Like everyone who will see this, I was born long after the Gilded Age ended. So how is it possible that I feel so nostalgic for these days of beauty and grace? I think I must be a ghost.
Today, I have for you pictures of the Waldorf Astoria Hotel in New York City at the turn of the century. There are also a few photos from the 1910s from a Senate inquiry into the sinking of the Titanic that was held at the hotel, and a couple of photos of women with their dogs from the first meeting of the American Pomeranian Club.
All photos courtesy the Library of Congress, except where marked.
In my recent foray into the federal archives, I began to notice that the reference info on many of the most interesting photos indicated they came from San Francisco. Many of these San Francisco images were tagged “glamour photographs”: an irresistible combination!
I’m excited to share my findings here, but first I need to issue a warning that you may need to adjust your ideas around what glamour is. In some cases, what qualified as glamorous and exciting in 1900, may not be enough to land you in the next issue of Vogue in 2019. Also, Victorian San Francisco was a little less sensitive to language, as evidenced by some of the photograph titles.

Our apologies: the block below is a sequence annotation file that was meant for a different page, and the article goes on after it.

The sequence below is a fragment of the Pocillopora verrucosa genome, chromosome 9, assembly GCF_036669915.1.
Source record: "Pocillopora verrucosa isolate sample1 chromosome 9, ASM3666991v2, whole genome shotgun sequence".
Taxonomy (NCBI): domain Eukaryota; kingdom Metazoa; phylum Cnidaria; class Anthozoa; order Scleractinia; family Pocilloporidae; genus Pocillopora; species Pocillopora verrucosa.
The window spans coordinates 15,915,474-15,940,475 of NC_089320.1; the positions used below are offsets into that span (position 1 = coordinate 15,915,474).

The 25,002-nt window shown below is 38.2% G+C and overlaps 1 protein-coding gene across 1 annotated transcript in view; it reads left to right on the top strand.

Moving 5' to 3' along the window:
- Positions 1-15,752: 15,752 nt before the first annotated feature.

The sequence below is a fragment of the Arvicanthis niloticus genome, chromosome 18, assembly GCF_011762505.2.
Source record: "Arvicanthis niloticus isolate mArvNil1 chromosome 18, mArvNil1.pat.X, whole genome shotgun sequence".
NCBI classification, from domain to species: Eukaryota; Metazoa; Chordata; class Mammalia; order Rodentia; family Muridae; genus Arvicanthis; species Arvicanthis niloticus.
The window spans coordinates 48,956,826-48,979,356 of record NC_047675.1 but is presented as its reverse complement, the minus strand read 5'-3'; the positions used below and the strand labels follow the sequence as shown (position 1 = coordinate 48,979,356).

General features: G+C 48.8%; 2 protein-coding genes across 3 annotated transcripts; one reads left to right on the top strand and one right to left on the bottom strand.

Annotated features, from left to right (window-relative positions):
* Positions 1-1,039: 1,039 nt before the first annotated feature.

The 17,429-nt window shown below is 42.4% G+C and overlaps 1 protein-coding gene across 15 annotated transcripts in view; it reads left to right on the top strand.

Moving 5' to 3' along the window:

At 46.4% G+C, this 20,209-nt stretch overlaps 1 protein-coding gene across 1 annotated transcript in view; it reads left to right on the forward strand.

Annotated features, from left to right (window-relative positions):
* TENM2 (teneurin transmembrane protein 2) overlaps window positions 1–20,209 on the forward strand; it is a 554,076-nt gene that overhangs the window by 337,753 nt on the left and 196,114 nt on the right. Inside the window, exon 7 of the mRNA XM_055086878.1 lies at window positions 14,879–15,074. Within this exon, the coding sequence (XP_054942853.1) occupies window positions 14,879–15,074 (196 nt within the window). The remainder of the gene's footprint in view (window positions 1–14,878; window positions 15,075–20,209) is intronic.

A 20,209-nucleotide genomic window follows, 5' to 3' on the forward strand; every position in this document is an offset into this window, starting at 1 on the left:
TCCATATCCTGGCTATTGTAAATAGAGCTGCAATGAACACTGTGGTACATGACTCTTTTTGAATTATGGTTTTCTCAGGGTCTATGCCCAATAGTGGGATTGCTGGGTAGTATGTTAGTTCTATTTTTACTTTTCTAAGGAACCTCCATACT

The incredible life of Mata Hari, the beautiful World War I-era dancer and spy, is going to be the subject of an upcoming series on Old Spirituals.
In her day, Mata Hari inspired early film stars. Since then, countless artists, actresses, and models have tried to recreate the mystique that was effortless for the Dutch dancer. She was known for many things, including her elaborate costumes and headdresses.
Countless intriguing figures peopled the 20th century, but Mata Hari still fascinates us over 100 years after her death. These photographs may give you some idea of why!